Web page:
But with care, I know I can make this work. I’m back to choosing whole, natural foods that I log into MyMacros+ app, so I’m not relying on my slightly miscalibrated “stop” signal. I’m limiting my “eating window” and not consuming anything after dinner. I know I can lose a pound or two a week (with fluctuations) for the next month or two. And I’m including plenty of protein and strength training so I don’t lose muscle while I’m losing fat.

A previous strategy: Feasting and a rigorous 3-day fast

During an earlier visit to Brussels in 2019, I enjoyed everything in sight for a while and then fasted for three days straight (just water, sea salt, black coffee, herbal teas and plain broth). At the time I thought this was a clever idea, and I did lose the excess pounds, but my next visit to the BodPod showed a loss of muscle mass. So although the fasting days were easier than I’d expected, this is not a magic formula for me.

A sustainable strategy: the 400-calorie plan

Healthy ceviche at Noordzee

My previous visit to Brussels before this recent one (and my first since the pandemic started) was in March 2021, involving a total of six COVID tests and a sadly shut-down city 😔. That time, I rationed 400 calories a day for calorie-dense extras, and otherwise ate fresh natural foods. That worked very well, and I spread out my indulgences: sourdough bread and butter today, chocolate tomorrow. The fact that even outdoor cafés were closed and there was no beer on tap anywhere in the locked-down city made this easier. But it’s basically the strategy I follow at home, on a regular basis.

So I’m fortunate; I really can eat “all the things” (as opposed to people with allergies or sensitivities, or who need to practice full abstinence from certain things). I just have to do the extra work and be very intentional.

Another strategy? At my 40th high school reunion a few years ago, several classmates learned that I’m now a health coach and immediately said “I’d rather have fun and die young.” I may not agree with this policy in the case of food and drink, but I certainly respect it. People who enjoy motorcycle riding or base jumping — or scuba diving, which I love — are balancing the risks and rewards, as we all must.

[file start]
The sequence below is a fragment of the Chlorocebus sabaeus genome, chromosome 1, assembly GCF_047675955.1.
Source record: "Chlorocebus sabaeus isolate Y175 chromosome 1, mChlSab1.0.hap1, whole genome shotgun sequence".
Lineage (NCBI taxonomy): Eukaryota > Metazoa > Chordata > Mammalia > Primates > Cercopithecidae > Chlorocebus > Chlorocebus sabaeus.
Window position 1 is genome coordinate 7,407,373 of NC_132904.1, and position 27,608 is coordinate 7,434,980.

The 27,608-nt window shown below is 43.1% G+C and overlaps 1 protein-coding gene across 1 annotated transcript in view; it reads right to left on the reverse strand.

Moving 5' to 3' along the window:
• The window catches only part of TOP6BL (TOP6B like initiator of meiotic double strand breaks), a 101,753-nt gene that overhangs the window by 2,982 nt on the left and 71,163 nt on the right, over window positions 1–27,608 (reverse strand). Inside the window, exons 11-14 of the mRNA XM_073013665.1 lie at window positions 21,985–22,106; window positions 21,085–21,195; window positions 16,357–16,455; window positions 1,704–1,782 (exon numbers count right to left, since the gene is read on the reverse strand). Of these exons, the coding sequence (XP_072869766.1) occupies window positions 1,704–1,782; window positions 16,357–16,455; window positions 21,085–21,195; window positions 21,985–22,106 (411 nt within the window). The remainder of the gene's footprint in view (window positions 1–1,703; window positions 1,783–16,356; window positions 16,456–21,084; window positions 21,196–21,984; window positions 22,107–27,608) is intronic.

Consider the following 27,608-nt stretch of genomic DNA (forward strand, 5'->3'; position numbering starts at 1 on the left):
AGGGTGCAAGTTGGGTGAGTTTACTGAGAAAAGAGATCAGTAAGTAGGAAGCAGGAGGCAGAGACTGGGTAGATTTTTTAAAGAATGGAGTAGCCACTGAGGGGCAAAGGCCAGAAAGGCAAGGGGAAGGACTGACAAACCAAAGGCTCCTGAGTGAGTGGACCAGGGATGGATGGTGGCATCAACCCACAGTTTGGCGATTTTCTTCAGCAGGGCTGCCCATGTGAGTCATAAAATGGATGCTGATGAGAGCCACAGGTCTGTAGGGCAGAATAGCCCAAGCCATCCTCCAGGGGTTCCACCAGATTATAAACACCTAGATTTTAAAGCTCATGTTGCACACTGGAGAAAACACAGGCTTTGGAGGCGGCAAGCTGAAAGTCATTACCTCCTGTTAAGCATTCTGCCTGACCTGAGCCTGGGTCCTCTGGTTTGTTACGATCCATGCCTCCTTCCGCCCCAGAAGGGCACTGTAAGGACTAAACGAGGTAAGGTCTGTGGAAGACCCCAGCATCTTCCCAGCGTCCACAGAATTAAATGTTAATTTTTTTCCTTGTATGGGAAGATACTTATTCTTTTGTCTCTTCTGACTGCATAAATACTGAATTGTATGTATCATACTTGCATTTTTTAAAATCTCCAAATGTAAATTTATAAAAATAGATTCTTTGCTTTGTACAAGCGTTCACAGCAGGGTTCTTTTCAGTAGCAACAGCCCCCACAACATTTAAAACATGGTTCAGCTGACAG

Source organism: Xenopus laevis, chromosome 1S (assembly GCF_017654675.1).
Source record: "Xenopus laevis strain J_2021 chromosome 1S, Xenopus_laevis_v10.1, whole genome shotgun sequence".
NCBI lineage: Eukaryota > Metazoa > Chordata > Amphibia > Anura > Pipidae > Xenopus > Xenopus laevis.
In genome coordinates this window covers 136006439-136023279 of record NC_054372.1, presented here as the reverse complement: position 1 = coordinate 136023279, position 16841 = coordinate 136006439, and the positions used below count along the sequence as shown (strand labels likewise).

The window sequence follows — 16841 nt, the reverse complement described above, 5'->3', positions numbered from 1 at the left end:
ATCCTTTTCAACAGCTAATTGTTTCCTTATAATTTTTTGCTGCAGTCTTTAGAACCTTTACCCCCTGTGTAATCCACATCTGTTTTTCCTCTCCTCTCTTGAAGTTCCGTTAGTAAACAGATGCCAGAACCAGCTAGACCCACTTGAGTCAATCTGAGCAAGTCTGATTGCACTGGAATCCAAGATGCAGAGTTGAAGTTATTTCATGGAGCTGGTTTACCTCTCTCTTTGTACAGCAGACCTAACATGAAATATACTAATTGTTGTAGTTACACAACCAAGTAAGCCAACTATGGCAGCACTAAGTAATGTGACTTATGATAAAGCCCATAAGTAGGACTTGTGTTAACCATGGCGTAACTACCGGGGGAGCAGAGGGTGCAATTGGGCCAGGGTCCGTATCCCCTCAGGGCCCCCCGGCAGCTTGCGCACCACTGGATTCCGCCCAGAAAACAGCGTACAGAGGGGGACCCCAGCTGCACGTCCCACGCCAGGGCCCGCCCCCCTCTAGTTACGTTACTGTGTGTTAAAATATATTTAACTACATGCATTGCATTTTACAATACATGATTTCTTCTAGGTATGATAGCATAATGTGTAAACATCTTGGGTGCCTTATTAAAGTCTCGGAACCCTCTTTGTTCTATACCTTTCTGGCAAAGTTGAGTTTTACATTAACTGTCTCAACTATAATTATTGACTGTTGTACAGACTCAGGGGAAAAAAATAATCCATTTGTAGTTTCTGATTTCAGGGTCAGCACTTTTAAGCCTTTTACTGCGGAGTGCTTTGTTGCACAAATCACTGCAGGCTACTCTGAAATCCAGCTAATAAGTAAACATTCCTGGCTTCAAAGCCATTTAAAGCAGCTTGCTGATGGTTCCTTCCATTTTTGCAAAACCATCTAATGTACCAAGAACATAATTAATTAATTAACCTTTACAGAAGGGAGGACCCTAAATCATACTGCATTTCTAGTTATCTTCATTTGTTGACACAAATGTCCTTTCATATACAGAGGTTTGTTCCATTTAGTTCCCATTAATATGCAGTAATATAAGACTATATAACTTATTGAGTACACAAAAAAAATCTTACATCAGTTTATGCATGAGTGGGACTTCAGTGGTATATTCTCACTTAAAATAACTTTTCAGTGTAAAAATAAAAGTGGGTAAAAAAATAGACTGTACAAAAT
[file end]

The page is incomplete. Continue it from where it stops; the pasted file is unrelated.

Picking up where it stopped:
So how does this “extra constraint” period feel?

As a wise client recently said to me, “It’s sometimes annoying, but I’m not suffering.” I make sure my body is well-nourished with plenty of protein and nutrient-rich foods, so I’m not actually hungry. I can live with an ongoing deficit of a few hundred calories per day, lose weight gradually, and feel physically fine. Mentally, I have to work a bit at resisting chocolate for afternoon energy (I made some white tea yesterday instead), popcorn in the evening with Netflix (I substituted fizzy hops-flavored water), and takeout food (I prepared a simple stir-fry at home).

This strategy, discovered through self-experimentation, learning and practice, works for me. Another person’s strategy may look quite different. But I’ve become a health coach mainly because I believe that there IS a strategy for almost every person – one that lets them get healthier and feel good at the cost of “annoyance but not suffering” – and if they’re willing to work with me, it’s my mission to help them find it.

Why does this strategy work for me now, when it didn’t work during my overweight years?

  • Three reasons, I think. First, I now understand the effect of human-made, calorie-dense foods: they quietly bypass my “stop” mechanism and seduce me to consume just a bit more energy than I need. And I don’t just mean soft drinks, sugary cereals and fast food, but also bagels, spaghetti, tortilla chips, pretzels, pita bread, fruit juice, and many other things that used to be part of my daily plan. I know I have to significantly limit or even cut out these foods, and I’m OK with that.
  • Second, I’ve learned to turn my mind to other kinds of fun. Food IS a lot of fun. And so is checking off the Belgian beers I’ve tried (there are over 1600 kinds!). But I also love biking, hiking, reading, writing, swimming, Zumba, coaching my clients 😍 and so much more. Sometimes I have to remind myself of this. But it’s gotten easier.
  • And third, I have a wider range of abilities now. I know how to monitor my true body composition, so I can see if I’m gaining or losing fat or muscle (the scale doesn’t say). I know I can feel fine while sticking to a reasonable calorie plan based on my metabolism and activity level. I can stop eating at 5 pm and still enjoy the evening.  I can go without alcohol (at least for 30 days at a time 🙂), and I can even get through a 3-day fast. So I have no worries about counteracting a feast now and then.

I hope this post was helpful as you consider the tradeoffs in your own journey; please let me know in the comments! Take care, and thanks for reading!

5 comments

  1. Patricia, I enjoyed seeing all the different strategies and the cost / benefit analysis. It is helpful to be reminded why some foods are so dangerous and also the physical suffering in the aftermath if it is done too long. Fortunately, you have proven your great self-discipline over the years – I myself would get derailed if I indulged. But I love your analysis! Taking the time to plan is a great tool!

  2. This was really helpful in so many ways. It’s those calorie-densr foods that have indeed done to me all the things you mentioned: inflammation, stiff joints, limited movement, etc. Working hard on eating more vegetables and legumes, fewer sweets.